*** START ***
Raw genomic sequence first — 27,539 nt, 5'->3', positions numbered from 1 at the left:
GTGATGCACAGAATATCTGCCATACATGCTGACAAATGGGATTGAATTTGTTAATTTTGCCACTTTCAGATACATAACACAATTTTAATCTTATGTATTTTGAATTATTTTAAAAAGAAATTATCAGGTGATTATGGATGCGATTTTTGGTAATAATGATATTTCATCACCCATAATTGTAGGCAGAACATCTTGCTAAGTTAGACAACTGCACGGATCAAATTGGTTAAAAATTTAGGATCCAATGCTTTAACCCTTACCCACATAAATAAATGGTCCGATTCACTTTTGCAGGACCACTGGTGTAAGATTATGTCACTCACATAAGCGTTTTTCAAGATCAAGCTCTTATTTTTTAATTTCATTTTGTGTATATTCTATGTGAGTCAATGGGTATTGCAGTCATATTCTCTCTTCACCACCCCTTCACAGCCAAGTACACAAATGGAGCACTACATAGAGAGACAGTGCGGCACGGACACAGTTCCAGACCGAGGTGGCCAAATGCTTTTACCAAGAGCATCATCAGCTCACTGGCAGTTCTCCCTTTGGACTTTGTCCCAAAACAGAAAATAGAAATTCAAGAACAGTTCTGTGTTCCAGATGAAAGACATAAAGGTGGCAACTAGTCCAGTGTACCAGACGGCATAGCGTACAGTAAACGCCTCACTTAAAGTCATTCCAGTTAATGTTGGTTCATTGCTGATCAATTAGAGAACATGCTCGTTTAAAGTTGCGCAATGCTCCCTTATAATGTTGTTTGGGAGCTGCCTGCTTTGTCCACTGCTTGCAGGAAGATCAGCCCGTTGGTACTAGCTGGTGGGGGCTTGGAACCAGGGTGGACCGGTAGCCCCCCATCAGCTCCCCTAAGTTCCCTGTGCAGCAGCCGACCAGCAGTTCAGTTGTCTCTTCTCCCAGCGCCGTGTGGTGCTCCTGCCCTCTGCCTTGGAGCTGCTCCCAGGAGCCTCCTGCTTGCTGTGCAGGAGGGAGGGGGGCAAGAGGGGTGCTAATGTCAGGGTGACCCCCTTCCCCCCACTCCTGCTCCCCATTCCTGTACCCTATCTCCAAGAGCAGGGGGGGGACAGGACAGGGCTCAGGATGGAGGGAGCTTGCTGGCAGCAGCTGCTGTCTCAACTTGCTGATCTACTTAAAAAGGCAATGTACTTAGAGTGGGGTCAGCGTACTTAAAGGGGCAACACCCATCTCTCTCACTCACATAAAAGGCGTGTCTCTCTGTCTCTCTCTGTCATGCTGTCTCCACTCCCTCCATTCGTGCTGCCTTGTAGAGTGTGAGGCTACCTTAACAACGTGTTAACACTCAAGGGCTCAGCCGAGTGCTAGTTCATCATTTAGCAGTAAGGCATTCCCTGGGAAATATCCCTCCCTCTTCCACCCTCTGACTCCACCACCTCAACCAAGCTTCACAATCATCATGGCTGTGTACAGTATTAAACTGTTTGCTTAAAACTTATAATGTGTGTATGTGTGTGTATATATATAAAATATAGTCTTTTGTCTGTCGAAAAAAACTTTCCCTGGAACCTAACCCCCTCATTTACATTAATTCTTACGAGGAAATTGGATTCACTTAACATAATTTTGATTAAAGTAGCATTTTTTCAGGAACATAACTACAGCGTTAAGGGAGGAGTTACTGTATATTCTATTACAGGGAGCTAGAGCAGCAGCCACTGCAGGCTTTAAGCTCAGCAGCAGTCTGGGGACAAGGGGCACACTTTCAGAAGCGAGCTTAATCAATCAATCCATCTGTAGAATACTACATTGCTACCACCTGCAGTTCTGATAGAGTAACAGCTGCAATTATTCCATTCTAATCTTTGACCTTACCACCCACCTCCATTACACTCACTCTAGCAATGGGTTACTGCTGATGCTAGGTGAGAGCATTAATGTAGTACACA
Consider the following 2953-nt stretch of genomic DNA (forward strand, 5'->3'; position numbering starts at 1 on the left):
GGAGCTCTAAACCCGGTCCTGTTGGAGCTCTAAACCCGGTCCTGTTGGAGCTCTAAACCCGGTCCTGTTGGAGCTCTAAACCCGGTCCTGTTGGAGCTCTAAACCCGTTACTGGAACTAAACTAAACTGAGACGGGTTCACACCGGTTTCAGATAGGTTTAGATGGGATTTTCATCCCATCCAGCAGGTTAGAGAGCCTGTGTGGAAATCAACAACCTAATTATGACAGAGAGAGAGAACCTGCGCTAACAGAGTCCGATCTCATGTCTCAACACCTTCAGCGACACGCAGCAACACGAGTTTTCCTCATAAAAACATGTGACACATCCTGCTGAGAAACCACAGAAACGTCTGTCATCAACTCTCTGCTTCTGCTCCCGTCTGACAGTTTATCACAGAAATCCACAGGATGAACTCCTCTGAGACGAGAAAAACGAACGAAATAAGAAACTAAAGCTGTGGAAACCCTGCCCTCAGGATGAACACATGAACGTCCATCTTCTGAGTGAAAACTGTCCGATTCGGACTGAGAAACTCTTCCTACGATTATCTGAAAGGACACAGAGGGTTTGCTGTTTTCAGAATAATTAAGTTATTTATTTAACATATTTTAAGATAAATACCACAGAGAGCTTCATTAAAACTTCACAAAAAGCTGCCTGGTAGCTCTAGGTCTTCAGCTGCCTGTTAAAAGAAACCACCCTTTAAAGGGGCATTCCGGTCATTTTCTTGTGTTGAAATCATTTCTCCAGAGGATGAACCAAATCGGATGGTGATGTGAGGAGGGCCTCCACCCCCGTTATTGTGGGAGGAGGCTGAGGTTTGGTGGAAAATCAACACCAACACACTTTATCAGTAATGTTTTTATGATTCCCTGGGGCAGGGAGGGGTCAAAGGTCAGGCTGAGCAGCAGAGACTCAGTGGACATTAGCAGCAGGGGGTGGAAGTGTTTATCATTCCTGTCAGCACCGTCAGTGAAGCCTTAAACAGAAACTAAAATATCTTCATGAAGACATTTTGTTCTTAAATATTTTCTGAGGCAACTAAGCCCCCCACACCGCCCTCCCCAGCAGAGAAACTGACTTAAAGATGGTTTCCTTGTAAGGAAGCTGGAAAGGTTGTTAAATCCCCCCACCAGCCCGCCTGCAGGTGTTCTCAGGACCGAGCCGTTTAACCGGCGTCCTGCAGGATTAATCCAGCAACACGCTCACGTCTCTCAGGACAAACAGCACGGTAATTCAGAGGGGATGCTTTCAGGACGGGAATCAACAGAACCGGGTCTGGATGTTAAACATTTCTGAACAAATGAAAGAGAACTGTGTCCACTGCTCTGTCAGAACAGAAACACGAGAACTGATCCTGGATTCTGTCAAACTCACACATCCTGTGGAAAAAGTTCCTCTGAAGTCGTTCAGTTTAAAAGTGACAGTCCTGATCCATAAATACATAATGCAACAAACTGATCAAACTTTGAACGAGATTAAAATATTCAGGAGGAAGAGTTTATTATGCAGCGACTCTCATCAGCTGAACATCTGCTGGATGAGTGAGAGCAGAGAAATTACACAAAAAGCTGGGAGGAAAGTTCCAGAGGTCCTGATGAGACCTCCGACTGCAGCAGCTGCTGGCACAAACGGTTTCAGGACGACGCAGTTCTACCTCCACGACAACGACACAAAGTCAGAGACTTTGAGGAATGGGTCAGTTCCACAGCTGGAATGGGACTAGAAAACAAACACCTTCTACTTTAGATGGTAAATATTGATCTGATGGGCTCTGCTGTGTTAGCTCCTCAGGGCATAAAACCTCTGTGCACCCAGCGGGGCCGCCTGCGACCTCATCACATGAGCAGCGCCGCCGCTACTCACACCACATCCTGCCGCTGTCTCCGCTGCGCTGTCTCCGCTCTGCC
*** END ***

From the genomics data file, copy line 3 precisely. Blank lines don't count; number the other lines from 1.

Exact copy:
Consider the following 2953-nt stretch of genomic DNA (forward strand, 5'->3'; position numbering starts at 1 on the left):